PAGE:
and analyzing various operating plans.

3. Long-range forecast: Generally 3 years or more in time span,
long-range forecasts are used in planning for new products, capital
expenditures, facility location or expansion, and research and
Types of Forecasting:
Organizations use three major types of forecasts in planning future operations:
1. Economic forecasts: address the business cycle by predicting
inflation rates, money supplies, housing starts, and other
planning indicators.

2. Technological forecasts: are concerned with rates of
technological progress, which can result in the birth of exciting
new products, requiring new plants and equipment.

3. Demand forecasts: are projections of demand for a companys
products or services. These forecasts also called Sales
forecasts, drive a companys production, capacity, and
scheduling systems and serve as inputs of financial,
marketing, and personnel planning.

Economical & technological forecasting are specialized techniques that
may fall outside the role of the operations manager. The emphasis will
therefore, be given on demand forecasting throughout the session.

Steps in the Forecasting System
There are 7 Steps

1. Objectives i.e. to determine the use of the forecast, say to estimate demand
forecast- Purpose of the forecast.

2. Select the items to be forecasted. A company may produce many products.
Demand forecast by families (or groups).

3. Determine the time horizon of the forecasts: Is it short, medium, or long term?
Then develops it into monthly, quarterly, or for 12-month sales projections.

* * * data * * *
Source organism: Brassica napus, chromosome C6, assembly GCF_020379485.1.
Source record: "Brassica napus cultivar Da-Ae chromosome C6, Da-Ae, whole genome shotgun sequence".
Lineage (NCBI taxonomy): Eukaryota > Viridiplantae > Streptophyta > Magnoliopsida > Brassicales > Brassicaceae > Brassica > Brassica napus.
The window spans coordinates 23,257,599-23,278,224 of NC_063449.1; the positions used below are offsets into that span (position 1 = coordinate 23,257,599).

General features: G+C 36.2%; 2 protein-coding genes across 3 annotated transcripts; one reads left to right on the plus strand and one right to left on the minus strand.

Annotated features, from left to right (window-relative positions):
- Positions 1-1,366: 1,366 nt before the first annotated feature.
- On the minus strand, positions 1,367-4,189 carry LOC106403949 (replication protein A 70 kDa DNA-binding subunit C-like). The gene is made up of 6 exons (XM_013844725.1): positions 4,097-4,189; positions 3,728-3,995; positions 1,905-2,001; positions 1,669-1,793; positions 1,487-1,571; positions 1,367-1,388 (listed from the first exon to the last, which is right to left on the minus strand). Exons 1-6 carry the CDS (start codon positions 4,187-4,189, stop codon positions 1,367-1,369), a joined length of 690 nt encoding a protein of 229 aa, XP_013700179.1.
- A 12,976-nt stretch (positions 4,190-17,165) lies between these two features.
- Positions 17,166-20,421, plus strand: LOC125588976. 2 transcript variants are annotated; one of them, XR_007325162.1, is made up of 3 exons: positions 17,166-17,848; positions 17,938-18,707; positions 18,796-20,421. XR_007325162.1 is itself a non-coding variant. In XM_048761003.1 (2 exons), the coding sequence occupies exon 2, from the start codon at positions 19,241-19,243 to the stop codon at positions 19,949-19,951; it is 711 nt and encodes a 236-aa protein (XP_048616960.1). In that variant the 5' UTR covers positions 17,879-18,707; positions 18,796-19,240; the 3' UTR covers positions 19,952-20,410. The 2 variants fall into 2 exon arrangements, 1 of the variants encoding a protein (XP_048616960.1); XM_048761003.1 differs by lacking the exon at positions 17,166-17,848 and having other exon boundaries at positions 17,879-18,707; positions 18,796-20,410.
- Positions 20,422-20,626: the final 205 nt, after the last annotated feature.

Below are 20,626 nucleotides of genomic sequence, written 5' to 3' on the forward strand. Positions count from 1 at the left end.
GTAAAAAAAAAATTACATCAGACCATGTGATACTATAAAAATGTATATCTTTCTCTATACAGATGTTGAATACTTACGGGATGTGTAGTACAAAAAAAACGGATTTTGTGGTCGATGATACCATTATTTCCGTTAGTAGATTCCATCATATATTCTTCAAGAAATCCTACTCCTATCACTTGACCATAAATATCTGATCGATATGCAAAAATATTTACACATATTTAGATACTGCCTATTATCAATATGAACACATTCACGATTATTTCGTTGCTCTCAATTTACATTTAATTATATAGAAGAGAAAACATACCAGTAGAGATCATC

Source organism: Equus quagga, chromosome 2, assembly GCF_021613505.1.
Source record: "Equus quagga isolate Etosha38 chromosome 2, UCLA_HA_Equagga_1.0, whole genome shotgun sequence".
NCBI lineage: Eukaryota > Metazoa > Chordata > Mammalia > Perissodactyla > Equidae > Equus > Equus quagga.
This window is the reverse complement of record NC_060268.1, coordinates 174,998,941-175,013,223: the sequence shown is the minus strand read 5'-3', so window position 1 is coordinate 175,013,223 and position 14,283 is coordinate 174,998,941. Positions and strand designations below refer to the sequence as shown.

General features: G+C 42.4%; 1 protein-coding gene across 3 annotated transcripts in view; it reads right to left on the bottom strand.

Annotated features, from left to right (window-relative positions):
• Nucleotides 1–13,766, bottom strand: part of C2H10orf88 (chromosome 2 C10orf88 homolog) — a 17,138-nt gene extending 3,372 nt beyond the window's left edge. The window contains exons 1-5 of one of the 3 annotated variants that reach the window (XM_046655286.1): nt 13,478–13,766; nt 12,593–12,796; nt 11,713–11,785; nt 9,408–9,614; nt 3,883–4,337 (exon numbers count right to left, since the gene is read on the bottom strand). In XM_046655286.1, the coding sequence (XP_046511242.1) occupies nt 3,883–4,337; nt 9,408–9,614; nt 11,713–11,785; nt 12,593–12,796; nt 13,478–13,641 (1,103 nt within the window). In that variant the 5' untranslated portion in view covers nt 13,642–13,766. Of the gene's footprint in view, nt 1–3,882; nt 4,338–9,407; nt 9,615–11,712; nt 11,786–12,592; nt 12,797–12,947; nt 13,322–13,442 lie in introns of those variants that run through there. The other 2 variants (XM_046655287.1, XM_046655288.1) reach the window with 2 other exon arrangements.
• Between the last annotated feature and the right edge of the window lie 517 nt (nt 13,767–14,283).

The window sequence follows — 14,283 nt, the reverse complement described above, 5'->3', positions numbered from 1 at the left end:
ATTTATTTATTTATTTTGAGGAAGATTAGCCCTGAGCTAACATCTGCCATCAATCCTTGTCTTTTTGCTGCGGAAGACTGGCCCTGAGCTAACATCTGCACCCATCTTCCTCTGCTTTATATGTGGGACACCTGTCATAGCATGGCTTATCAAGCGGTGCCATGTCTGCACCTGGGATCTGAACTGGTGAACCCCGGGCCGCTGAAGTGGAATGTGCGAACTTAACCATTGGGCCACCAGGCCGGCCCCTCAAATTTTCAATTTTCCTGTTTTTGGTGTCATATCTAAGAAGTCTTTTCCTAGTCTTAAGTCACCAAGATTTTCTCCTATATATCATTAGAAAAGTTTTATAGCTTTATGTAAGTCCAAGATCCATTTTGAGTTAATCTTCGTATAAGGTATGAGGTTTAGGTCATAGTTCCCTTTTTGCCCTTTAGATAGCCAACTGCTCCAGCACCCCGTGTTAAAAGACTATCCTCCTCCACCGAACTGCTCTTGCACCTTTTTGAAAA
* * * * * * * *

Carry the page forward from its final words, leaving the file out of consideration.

4. Select forecasting model varieties of statistical methods or models like moving
average, exponential smoothing, regression analysis etc.

5 Gather data needed to make the forecast- say creating a database to monitor
sales of each product.

6. Make the forecast.

7. Validate and implement the result- Forecasts are reviewed in sales, marketing,
finance and production departments to make sure that the model, assumptions
and data are valid. Forecasts are then used to schedule material, equipment and
personnel at each plant.
Limitations of Forecast:
1. Forecasts are seldom perfect. All factors determining the
forecasts can not be included in the real life.

2. Forecasts should be periodically reviewed due to changes
in its underlying factors.

3. Most forecasting technique assumes that there is certain
underlying stability, so some firms have automated
predictions using computerized system.

4. Both product family and aggregated forecasts are more
accurate than the individual product forecast.

Methods of Forecasting:

A large number of forecasting techniques with varying degrees of
complexity have been devised in the recent past. But there are two
general approaches to forecasting:

a. Subjective/qualitative: Forecasts that incorporate such
factors as the decision-makers intuitions, emotions,
personnel experiences, and value system. I also depend
upon individual judgments.

b. Objective/quantitative Forecast that employ one or more
mathematical models that rely on historical data and/or
causal variables to forecast demand.
In practice, a combination of the two is usually most

a. Subjective/Qualitative methods:
Four types
1. Visionary Forecast: The top management either as an individual or as a small
team fixes the forecast on an ad hoc basis, usually at 10% more than the last
year. This team is called the Jury of Executive Opinion. The forecast uses
personal insights, judgments, thumb rules and if possible, works out different
future scenarios. The forecasts are particularly useful for long range, new product
sales and forecasts of margins. Luck plays a crucial role in any forecast.